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One spring sunday morning, I was on my way to visit Mars Hill Bible Church, one of the largest and youngest churches in the country, with 10,000 meeting weekly for worship in a converted mall outside Grand Rapids, Michigan. As I took the freeway exit, unsure of the exact directions, I noticed a bumper sticker on the car in front of me. "Love wins," it said, in distressed white type on a black background. In the rear window was a decal with an intricate pattern—half Art Deco, half Goth tattoo—that incorporated a cross and a fish.

Neither the bumper sticker nor the tattoo-decal alone would have induced me to set aside my hastily scribbled directions and simply follow the car straight to the Mars Hill parking lot. But I knew I'd found my mark when I saw the passenger lower the sun visor, look into the makeup mirror, and meticulously adjust his hair.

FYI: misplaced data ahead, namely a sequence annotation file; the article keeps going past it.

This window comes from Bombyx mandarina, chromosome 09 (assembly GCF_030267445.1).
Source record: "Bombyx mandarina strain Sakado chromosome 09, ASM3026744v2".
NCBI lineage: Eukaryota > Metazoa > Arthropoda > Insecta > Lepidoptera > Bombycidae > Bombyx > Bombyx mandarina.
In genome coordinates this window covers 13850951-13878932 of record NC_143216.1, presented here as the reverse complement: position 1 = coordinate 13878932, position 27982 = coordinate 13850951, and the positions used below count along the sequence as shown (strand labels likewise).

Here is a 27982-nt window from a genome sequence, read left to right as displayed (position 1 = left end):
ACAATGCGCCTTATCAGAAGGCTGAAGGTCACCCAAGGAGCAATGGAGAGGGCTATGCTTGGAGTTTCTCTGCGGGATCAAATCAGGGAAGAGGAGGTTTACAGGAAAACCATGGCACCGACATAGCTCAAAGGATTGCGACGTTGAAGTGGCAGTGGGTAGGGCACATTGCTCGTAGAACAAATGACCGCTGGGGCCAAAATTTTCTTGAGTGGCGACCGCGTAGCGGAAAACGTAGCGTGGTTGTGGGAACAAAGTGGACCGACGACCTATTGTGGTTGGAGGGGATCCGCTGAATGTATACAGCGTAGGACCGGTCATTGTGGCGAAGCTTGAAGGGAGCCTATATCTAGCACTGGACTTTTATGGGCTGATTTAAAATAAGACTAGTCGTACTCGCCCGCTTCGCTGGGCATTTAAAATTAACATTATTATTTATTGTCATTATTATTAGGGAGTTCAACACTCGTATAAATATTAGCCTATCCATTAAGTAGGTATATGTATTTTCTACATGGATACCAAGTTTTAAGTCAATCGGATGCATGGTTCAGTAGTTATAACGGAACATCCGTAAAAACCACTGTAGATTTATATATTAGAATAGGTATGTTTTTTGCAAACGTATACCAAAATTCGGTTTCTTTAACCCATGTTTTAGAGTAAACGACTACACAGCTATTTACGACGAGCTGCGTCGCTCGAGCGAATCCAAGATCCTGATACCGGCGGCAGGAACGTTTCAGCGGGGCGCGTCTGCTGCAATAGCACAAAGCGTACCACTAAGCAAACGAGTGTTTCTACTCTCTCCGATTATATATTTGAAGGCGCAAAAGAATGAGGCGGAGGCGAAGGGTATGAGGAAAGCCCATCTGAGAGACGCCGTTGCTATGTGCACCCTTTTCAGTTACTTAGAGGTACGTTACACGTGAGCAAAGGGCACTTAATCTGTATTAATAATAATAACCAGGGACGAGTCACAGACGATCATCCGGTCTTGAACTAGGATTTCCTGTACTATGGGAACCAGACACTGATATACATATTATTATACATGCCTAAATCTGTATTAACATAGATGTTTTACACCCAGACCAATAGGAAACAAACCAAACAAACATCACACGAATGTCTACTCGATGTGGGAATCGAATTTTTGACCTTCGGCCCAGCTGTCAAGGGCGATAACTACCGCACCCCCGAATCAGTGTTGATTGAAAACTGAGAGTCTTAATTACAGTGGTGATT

Gentlemen, start your hair dryers—not since the Jesus Movement of the early 1970s has a Christian phenomenon been so closely entangled with the self-conscious cutting edge of U.S. culture. Frequently urban, disproportionately young, overwhelmingly white, and very new—few have been in existence for more than five years—a growing number of churches are joining the ranks of the "emerging church."

Like all labels, this one conceals as much as it reveals. But the phrase "emerging church" captures several important features of a new generation of churches. They are works in progress, often startlingly improvisational in their approach to everything from worship to leadership to preaching to prayer. Like their own members, they live in the half-future tense of the young, oriented toward their promise rather than their past. But if their own focus is on what they are "emerging" toward, perhaps ...

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November 2004

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